Manitoba Institute of Cell Biology

Winnipeg, Canada

Manitoba Institute of Cell Biology

Winnipeg, Canada
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Gordon V.,Cancer Care Manitoba | Gordon V.,University of Manitoba | Banerji S.,Cancer Care Manitoba | Banerji S.,University of Manitoba | Banerji S.,Manitoba Institute of Cell Biology
Clinical Cancer Research | Year: 2013

The triple-negative breast cancer (TNBC) subtype, defined clinically by the lack of estrogen, progesterone, and Her2 receptor expression, accounts for 10% to 15% of annual breast cancer diagnoses. Currently, limited therapeutic options have shown clinical benefit beyond cytotoxic chemotherapy. Defining this clinical cohort and identifying subtype-specific molecular targets remain critical for new therapeutic development. The current era of high-throughput molecular analysis has revealed new insights into these targets and confirmed the phosphoinositide 3-kinase (PI3K) as a key player in pathogenesis. The improved knowledge of the molecular basis of TNBC in parallel with efforts to develop new PI3K pathway-specific inhibitors may finally produce the therapeutic breakthrough that is desperately needed. © 2013 American Association for Cancer Research.

Amrein L.,Lady Davis Institute for Medical Research | Soulieres D.,Center Hospitalier Of Luniversite Of Montreal | Johnston J.B.,Manitoba Institute of Cell Biology | Aloyz R.,Lady Davis Institute for Medical Research
Leukemia Research | Year: 2011

B-cell chronic lymphocytic leukemia (CLL) is the most common leukemia in adults and there is no cure for the disease. Although dasatinib is cytotoxic to primary CLL lymphocytes in vitro, the drug has been shown to be active in a small percent of CLL patients. Our previous results suggest that dasatinib targets del17 CLL lymphocytes which are the CLL patients with the worst prognosis. Here we present mechanistic evidence that dasatinib induces endoplasmic reticulum stress and autophagy in CLL lymphocytes. Furthermore we provide evidence suggesting that autophagy mediates resistance to the drugs, process that is modulated by p53. © 2010 Elsevier Ltd.

Choi Y.J.,University of California at Berkeley | Lin C.-P.,University of California at Berkeley | Ho J.J.,University of California at Berkeley | He X.,40 Landsdowne Street | And 10 more authors.
Nature Cell Biology | Year: 2011

Somatic reprogramming induced by defined transcription factors is a low-efficiency process that is enhanced by p53 deficiency. So far, p21 is the only p53 target shown to contribute to p53 repression of iPSC (induced pluripotent stem cell) generation, indicating that additional p53 targets may regulate this process. Here, we demonstrate that miR-34 microRNAs (miRNAs), particularly miR-34a, exhibit p53-dependent induction during reprogramming. Mir34a deficiency in mice significantly increased reprogramming efficiency and kinetics, with miR-34a and p21 cooperatively regulating somatic reprogramming downstream of p53. Unlike p53 deficiency, which enhances reprogramming at the expense of iPSC pluripotency, genetic ablation of Mir34a promoted iPSC generation without compromising self-renewal or differentiation. Suppression of reprogramming by miR-34a was due, at least in part, to repression of pluripotency genes, including Nanog, Sox2 and Mycn (also known as N-Myc). This post-transcriptional gene repression by miR-34a also regulated iPSC differentiation kinetics. miR-34b and c similarly repressed reprogramming; and all three miR-34 miRNAs acted cooperatively in this process. Taken together, our findings identified miR-34 miRNAs as p53 targets that play an essential role in restraining somatic reprogramming. © 2011 Macmillan Publishers Limited. All rights reserved.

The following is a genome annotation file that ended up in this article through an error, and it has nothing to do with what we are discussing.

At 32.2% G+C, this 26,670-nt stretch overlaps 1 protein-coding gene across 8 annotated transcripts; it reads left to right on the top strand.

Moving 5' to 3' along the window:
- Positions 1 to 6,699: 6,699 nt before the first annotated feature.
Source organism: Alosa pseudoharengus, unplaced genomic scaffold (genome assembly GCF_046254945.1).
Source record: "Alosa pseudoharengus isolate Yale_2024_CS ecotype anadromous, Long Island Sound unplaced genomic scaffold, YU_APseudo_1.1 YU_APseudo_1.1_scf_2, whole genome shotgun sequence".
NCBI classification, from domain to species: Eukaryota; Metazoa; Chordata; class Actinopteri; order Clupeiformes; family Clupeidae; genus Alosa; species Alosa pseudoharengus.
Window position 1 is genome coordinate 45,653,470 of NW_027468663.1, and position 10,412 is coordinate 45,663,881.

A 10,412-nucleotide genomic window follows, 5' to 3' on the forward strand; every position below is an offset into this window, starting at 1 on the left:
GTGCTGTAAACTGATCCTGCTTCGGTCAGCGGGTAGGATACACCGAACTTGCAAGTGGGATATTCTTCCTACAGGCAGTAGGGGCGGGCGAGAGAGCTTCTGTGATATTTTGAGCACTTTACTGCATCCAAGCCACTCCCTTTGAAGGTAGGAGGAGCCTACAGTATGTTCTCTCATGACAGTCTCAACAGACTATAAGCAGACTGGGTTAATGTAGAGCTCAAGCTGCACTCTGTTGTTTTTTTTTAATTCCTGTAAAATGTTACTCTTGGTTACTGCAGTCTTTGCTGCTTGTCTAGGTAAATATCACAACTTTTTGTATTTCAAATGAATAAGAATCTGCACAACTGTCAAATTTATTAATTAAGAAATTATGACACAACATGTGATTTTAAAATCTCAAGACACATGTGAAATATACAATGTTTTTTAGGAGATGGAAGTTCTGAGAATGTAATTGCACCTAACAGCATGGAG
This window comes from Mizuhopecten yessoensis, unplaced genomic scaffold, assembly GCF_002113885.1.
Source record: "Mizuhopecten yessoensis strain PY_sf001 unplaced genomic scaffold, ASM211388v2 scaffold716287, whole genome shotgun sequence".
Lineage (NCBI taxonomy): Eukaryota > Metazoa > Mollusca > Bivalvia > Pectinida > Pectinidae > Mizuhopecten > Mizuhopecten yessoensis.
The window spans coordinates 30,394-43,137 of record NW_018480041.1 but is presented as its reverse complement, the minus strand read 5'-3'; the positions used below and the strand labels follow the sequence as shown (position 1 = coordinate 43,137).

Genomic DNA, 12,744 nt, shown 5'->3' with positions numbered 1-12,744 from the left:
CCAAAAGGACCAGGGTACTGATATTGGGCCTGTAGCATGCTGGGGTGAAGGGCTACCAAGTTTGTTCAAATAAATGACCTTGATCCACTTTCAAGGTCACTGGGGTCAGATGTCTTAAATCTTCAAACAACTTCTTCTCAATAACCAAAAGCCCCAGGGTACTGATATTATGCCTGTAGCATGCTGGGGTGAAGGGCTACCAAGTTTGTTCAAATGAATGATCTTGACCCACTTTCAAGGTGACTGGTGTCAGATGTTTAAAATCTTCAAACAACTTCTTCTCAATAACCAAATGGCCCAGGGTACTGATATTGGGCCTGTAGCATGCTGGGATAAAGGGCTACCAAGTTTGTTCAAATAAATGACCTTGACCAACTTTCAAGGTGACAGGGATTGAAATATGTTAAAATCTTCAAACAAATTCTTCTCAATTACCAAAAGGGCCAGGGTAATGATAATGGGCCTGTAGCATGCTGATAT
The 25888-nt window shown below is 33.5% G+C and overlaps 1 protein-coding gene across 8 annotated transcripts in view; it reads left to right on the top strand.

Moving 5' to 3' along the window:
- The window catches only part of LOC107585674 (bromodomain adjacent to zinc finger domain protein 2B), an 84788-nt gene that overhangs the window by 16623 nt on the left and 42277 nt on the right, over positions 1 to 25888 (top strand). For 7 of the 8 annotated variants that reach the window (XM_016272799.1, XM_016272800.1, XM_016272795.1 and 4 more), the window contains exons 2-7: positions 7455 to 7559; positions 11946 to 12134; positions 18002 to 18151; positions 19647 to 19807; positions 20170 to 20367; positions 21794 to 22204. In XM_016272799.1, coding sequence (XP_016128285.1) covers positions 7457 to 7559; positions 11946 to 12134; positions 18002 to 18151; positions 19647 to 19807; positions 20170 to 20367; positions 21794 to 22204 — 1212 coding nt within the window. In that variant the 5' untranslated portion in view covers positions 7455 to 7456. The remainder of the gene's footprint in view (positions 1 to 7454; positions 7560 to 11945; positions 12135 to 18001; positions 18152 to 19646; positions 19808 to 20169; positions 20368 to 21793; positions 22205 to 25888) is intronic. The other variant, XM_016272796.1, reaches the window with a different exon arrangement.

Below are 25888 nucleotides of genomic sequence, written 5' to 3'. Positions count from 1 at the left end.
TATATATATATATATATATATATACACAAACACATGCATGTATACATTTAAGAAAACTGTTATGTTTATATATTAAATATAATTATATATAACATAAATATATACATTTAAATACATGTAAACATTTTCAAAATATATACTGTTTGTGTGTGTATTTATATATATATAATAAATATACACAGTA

Ghavami S.,Manitoba Institute of Cell Biology | Ghavami S.,University of Manitoba | Eshragi M.,Manitoba Institute of Cell Biology | Ande S.R.,Manitoba Institute of Cell Biology | And 7 more authors.
Cell Research | Year: 2010

The complex formed by two members of the S100 calcium-binding protein family, S100A8/A9, exerts apoptosis-inducing activity in various cells of different origins. Here, we present evidence that the underlying molecular mechanisms involve both programmed cell death I (PCD I, apoptosis) and PCD II (autophagy)-like death. Treatment of cells with S100A8/A9 caused the increase of Beclin-1 expression as well as Atg12-Atg5 formation. S100A8/A9-induced cell death was partially inhibited by the specific PI3-kinase class III inhibitor, 3-methyladenine (3-MA), and by the vacuole H +-ATPase inhibitor, bafilomycin-A1 (Baf-A1). S100A8/A9 provoked the translocation of BNIP3, a BH3 only pro-apoptotic Bcl2 family member, to mitochondria. Consistent with this finding, ΔTM-BNIP3 overexpression partially inhibited S100A8/A9-induced cell death, decreased reactive oxygen species (ROS) generation, and partially protected against the decrease in mitochondrial transmembrane potential in S100A8/A9-treated cells. In addition, either ΔTM-BNIP3 overexpression or N-acetyl-L-cysteine co-treatment decreased lysosomal activation in cells treated with S100A8/A9. Our data indicate that S100A8/A9-promoted cell death occurs through the cross-talk of mitochondria and lysosomes via ROS and the process involves BNIP3. © 2010 IBCB, SIBS, CAS All rights reserved.